Imagine an empty dancehall, the fresh scent of powdery wax on the floor and echoes of good times gone before. The year? 1938. A gray-haired woman sits at the ticket window and a man wearing Old Spice and hair tonic positions at the door. People arrive. All ages, all walks.

The room darkens. Eyes focus on the stage as the platform fills; the dancehall owner and musicians wearing white shirts, ties, boots and brown pants.

“Ladies and gents,” the proprietor drawls, his lanky body mimicking the tall microphone, “Tonight, you’re in for a dancin’ good time, believe you me. We’re glad you’re here, be good to one another and now let’s welcome the man and the band…the ones you’ve come to hear…the one and only…Bob Wills and his Texas Playboys!”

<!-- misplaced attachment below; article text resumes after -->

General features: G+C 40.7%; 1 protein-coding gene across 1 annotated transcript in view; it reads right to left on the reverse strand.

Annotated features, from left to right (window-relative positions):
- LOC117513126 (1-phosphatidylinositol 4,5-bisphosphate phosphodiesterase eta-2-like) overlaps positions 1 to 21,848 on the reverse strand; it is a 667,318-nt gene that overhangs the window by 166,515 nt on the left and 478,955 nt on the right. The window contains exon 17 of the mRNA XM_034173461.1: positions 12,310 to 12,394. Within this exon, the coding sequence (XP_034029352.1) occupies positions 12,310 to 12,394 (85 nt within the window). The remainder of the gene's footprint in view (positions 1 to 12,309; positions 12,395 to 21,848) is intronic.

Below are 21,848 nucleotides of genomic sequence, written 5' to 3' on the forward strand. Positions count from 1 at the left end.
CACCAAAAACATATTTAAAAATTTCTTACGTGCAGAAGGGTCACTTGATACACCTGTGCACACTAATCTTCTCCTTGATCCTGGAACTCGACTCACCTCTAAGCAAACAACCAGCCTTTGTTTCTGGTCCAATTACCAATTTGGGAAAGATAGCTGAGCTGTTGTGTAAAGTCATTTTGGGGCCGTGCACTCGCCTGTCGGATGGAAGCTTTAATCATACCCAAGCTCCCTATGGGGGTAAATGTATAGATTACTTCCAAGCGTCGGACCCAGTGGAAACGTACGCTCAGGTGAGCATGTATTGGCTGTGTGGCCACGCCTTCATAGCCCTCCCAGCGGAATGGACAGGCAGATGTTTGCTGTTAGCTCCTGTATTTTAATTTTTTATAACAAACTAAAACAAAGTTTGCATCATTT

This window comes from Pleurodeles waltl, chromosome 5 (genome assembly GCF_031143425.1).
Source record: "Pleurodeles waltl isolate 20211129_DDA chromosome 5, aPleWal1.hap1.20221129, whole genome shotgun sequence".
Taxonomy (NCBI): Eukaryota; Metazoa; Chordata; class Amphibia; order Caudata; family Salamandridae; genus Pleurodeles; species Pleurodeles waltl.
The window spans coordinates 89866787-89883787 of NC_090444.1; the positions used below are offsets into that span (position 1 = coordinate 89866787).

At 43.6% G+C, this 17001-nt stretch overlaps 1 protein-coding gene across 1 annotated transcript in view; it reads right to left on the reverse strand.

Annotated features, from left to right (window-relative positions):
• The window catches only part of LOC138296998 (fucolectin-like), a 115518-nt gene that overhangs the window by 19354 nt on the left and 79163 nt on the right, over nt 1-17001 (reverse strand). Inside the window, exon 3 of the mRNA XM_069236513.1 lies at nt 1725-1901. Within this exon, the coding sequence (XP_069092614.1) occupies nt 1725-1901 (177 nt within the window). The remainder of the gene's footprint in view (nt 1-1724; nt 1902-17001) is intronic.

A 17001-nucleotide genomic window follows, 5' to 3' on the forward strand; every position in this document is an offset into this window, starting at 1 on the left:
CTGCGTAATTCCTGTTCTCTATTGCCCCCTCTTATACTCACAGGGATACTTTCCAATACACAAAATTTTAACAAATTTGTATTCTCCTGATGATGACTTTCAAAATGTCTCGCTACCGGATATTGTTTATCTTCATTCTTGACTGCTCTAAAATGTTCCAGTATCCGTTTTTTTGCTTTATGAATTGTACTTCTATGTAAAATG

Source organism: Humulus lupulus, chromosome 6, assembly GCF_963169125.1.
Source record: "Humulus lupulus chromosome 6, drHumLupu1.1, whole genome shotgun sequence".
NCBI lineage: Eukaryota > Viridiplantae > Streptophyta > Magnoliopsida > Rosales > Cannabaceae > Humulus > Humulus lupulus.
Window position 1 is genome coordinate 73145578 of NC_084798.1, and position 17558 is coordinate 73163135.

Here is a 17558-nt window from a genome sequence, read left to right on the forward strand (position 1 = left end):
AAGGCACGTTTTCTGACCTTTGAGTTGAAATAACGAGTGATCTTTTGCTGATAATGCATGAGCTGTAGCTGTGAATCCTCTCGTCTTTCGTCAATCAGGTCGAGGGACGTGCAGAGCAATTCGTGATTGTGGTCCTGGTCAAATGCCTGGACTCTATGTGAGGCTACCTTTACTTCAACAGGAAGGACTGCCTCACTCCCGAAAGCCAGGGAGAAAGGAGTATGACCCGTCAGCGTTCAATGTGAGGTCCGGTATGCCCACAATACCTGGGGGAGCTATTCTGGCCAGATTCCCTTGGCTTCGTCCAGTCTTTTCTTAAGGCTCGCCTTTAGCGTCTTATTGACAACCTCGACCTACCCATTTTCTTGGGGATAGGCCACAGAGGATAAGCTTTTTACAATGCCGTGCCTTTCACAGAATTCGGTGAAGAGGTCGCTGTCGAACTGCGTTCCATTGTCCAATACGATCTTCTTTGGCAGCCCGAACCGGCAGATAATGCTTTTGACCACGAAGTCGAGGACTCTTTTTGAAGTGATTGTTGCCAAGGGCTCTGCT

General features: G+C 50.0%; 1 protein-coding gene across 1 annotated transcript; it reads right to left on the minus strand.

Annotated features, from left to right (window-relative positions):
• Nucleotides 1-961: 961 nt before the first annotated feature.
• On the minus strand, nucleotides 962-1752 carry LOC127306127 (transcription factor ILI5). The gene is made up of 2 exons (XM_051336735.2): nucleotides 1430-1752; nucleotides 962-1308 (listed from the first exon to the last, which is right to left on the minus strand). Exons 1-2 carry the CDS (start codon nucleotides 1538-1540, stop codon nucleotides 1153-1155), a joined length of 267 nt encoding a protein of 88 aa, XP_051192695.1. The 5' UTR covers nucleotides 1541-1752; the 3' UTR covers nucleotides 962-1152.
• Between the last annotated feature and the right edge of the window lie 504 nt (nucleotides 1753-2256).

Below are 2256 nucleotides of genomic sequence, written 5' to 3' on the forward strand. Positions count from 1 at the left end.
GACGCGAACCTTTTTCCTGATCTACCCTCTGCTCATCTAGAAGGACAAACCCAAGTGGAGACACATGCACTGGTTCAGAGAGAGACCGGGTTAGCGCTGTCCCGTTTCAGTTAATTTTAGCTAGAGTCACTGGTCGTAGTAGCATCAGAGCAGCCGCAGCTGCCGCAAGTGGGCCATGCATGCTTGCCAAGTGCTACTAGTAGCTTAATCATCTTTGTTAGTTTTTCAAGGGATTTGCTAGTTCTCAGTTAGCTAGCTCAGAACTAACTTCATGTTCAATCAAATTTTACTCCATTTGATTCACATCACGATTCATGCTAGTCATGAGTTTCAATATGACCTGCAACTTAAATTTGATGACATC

The sound of the steel guitar rips through the air. Toes tap and bodies sway. Fiddle in hand, the bandleader appears. Early-thirties and darkly handsome, he glances toward the musicians and then nods to the audience. Lifting his fiddle, eyes to the crowd, he puts bow to strings, raises his eyebrows and hollers “Aw…haa! Let’s play it, boys!”

 

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